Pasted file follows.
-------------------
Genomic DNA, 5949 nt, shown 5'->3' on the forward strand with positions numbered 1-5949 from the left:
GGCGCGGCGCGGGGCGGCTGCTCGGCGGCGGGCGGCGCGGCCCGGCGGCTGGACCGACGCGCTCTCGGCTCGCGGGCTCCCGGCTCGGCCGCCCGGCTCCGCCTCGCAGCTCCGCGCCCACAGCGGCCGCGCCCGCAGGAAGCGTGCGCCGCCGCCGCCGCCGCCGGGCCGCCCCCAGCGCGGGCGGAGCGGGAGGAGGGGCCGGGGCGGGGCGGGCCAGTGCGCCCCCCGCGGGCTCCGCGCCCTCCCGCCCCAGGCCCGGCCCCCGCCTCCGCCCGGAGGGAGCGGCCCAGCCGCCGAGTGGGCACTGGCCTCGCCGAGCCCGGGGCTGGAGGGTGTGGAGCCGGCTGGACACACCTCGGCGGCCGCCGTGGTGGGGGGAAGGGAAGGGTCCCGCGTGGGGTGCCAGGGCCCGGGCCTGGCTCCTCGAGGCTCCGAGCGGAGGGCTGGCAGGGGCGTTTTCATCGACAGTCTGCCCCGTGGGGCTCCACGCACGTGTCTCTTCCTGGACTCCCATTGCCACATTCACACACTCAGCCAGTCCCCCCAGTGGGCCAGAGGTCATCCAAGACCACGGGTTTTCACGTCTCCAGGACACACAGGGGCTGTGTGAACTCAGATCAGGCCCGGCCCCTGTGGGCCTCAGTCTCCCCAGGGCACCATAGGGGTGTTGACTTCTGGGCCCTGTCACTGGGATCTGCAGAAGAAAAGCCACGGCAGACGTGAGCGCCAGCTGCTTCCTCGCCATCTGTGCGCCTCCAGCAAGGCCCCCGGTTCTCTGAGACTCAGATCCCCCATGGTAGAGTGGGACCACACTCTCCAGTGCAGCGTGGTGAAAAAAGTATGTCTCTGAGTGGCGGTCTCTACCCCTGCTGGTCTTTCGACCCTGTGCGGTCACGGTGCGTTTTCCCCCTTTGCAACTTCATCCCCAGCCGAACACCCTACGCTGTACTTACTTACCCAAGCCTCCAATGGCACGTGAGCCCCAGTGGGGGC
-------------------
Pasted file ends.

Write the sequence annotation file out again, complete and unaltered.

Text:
Genomic DNA, 5949 nt, shown 5'->3' on the forward strand with positions numbered 1-5949 from the left:
GGCGCGGCGCGGGGCGGCTGCTCGGCGGCGGGCGGCGCGGCCCGGCGGCTGGACCGACGCGCTCTCGGCTCGCGGGCTCCCGGCTCGGCCGCCCGGCTCCGCCTCGCAGCTCCGCGCCCACAGCGGCCGCGCCCGCAGGAAGCGTGCGCCGCCGCCGCCGCCGCCGGGCCGCCCCCAGCGCGGGCGGAGCGGGAGGAGGGGCCGGGGCGGGGCGGGCCAGTGCGCCCCCCGCGGGCTCCGCGCCCTCCCGCCCCAGGCCCGGCCCCCGCCTCCGCCCGGAGGGAGCGGCCCAGCCGCCGAGTGGGCACTGGCCTCGCCGAGCCCGGGGCTGGAGGGTGTGGAGCCGGCTGGACACACCTCGGCGGCCGCCGTGGTGGGGGGAAGGGAAGGGTCCCGCGTGGGGTGCCAGGGCCCGGGCCTGGCTCCTCGAGGCTCCGAGCGGAGGGCTGGCAGGGGCGTTTTCATCGACAGTCTGCCCCGTGGGGCTCCACGCACGTGTCTCTTCCTGGACTCCCATTGCCACATTCACACACTCAGCCAGTCCCCCCAGTGGGCCAGAGGTCATCCAAGACCACGGGTTTTCACGTCTCCAGGACACACAGGGGCTGTGTGAACTCAGATCAGGCCCGGCCCCTGTGGGCCTCAGTCTCCCCAGGGCACCATAGGGGTGTTGACTTCTGGGCCCTGTCACTGGGATCTGCAGAAGAAAAGCCACGGCAGACGTGAGCGCCAGCTGCTTCCTCGCCATCTGTGCGCCTCCAGCAAGGCCCCCGGTTCTCTGAGACTCAGATCCCCCATGGTAGAGTGGGACCACACTCTCCAGTGCAGCGTGGTGAAAAAAGTATGTCTCTGAGTGGCGGTCTCTACCCCTGCTGGTCTTTCGACCCTGTGCGGTCACGGTGCGTTTTCCCCCTTTGCAACTTCATCCCCAGCCGAACACCCTACGCTGTACTTACTTACCCAAGCCTCCAATGGCACGTGAGCCCCAGTGGGGGC